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OSS

Why Does FOSS Development Lag the Innovation Curve?

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OSS

ostatic.com: Are open source developers on the ball about delivering alternatives to cutting-edge proprietary products and services, or do they lag the proprietary innovators? That topic came up at this week's OSCON conference in Portland, and there is a case to be made for the idea that open source developers don't deliver key products in key categories fast enough.

The Open Source Software That Runs Facebook

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OSS
Web

developer.com: If anyone tells you open source can't run a large business or scale, remind them that Facebook is serving a half billion people with a network built on open source code. Quite a bit of it, as Developer.com notes, much of what runs Facebook is open source languages and software.

O'Reilly Open Source Awards announced

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OSS

h-online.com: At the OSCON 2010 open source convention taking place in Portland, Oregon, O'Reilly Media's Edd Dumbill has announced the winners of this years O'Reilly Open Source Awards.

Linux Outlaws 159

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KDE
Linux
OSS
  • Linux Outlaws 159 - The Beginning of the Conversation
  • KDE and the Masters of the Universe – 2010-07-22
  • FLOSS Weekly 128: OpenStack
  • The Linux Link Tech Show #363 7/21/10
  • TuxRadar: Podcast Season 2 Episode 13

Can one sponsor sustain a FOSS project on the long term?

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OSS

fossbazaar.org: These days I am receiving quite a number of mails that ask the same question: If a FOSS project is sponsored by only one company or entity, do you think it's a healthy project?

Open source software. The gateway drug to Linux.

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Linux
OSS

toolbox.com/blogs: Some of the best open source software (OSS) around is multiple platform. You can run the exact same software with the same look and feel (I can understand the look part but how do you feel a program? Do a Vulcan mind meld with it?) no matter what operating system you use.

How infectious is the GPL? Battle of words between WordPress and Thesis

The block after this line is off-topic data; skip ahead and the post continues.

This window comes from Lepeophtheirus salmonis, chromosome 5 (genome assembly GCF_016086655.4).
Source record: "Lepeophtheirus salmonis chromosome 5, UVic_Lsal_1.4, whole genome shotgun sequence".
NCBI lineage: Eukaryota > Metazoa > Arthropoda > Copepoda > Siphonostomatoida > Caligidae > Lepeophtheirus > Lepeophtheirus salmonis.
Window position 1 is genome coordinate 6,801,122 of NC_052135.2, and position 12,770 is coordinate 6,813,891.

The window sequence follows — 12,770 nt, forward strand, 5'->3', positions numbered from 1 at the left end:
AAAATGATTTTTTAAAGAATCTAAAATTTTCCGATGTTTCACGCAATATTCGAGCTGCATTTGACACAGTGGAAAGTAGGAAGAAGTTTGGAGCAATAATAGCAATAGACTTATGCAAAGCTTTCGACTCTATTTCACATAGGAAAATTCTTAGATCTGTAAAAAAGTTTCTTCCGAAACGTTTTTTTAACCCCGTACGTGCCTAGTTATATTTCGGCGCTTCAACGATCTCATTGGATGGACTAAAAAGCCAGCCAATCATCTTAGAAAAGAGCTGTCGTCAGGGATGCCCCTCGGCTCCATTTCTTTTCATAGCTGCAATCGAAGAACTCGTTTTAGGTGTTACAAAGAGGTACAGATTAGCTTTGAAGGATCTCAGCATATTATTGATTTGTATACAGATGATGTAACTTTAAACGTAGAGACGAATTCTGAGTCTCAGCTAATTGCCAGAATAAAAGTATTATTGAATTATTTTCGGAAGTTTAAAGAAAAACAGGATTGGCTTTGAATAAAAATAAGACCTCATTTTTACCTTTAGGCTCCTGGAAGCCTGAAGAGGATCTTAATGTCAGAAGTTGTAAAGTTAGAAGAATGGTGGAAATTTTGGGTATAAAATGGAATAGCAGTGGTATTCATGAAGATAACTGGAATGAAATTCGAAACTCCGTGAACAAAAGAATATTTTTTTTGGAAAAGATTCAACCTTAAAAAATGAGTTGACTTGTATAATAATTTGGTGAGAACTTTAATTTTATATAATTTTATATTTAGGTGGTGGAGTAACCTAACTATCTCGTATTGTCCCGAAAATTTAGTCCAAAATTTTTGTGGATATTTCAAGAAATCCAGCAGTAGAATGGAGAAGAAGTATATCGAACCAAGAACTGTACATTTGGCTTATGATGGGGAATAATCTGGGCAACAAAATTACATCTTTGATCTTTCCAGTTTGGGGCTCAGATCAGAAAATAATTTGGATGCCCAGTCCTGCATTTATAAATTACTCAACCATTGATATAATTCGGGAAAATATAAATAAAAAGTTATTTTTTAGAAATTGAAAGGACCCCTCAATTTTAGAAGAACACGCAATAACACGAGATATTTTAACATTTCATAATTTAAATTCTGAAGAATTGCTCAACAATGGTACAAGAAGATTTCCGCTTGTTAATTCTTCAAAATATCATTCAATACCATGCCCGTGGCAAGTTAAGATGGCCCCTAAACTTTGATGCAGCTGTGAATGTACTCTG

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OSS

itwriting.com/blog: The issue boils down to this. WordPress is licensed under the GPL, which provides that if you derive a new work from an existing GPL-licensed work, the GPL applies to your new work as well.

Two Problems with Free

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OSS
  • Two Problems with Free
  • The Open source legal maze: an open trap?
  • Open Source Cornerstones
  • Portugal: Nearly all school children getting familiar with open source
  • Net Neutrality is a double edged sword
  • Is open source ready for business prime time?
  • Open-source hardware standards formally issued
  • Open Source Hardware (OSHW) Draft Definition version 0.3

Get ready for a whole new forge

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OSS
Web

sourceforge.net: Today SourceForge is announcing an open beta period for a new set of tools for developers. Specifically, our engineers have begun work on new and better tools for project members who want to use our tracker, wiki, and source code management.

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Linux vs Windows

I've been working with both Linux and MS Windows 7 lately. Yes, I have a good excuse for using MS Windows: I have started working on Ruby video tutorials, and I needed to demonstrate installation of ruby, notepad++, and configuration thereof in the MS Windows environment. Well, it's been illuminating, switching back and forth between Kubuntu 14.10 and Microsoft Windows 7. The desktops are pretty much equal. However, Linux KDE has stolen a march on the Windows 7 desktop regarding configurability of the desktop experience--of course, I'm vastly more experienced with Linux and the KDE desktop. Also, Linux is better on multitasking. Often, MS Windows 7 would almost freeze a few moments when working on several tasks. I also had some issues getting my sound card working well with Windows 7--which is an older sound-blaster (5.1) card. But, I've had similar problems with getting audio in the Linux environment working too. However, the online help and assistance you can get with Linux seems much better. Purchasing a screen recorder and a basic video editor with MS Windows 7 was also interesting. Although reading countless reviews, I had a difficult time getting a cheap screen recorder that was good on both the video and audio portions of screen recording, and would work properly on 1920x1080 recordings. And all the "free stuff" you download for Microsoft Windows is cripple ware. The Windows software environment is based on deception: "It's Free!". After downloading and installing, you find it won't do nearly what you wanted until you send them $xx.xx! I almost bought "Camtasia Studio", which, by all accounts, is good screen recording and editing software. But I couldn't justify spending $299.99 on software I was only going to use for producing 10 minutes of video demonstration. I know the preceding paragraph seems somewhat naive, but after using only Linux for so long, I haven't faced anything like this for many years. The one good thing to say about MS Windows 7 is that Notepad++ is a good "totally freeware" text editor. The remainder of the video tutorial series will be done solely in Linux--with Kdenlive 0.9.10 (where I finally learned to do "Pan and Zoom") and SimpleScreenRecorder 0.3.3. I'm going to send both of them a few $$. It's good to be back.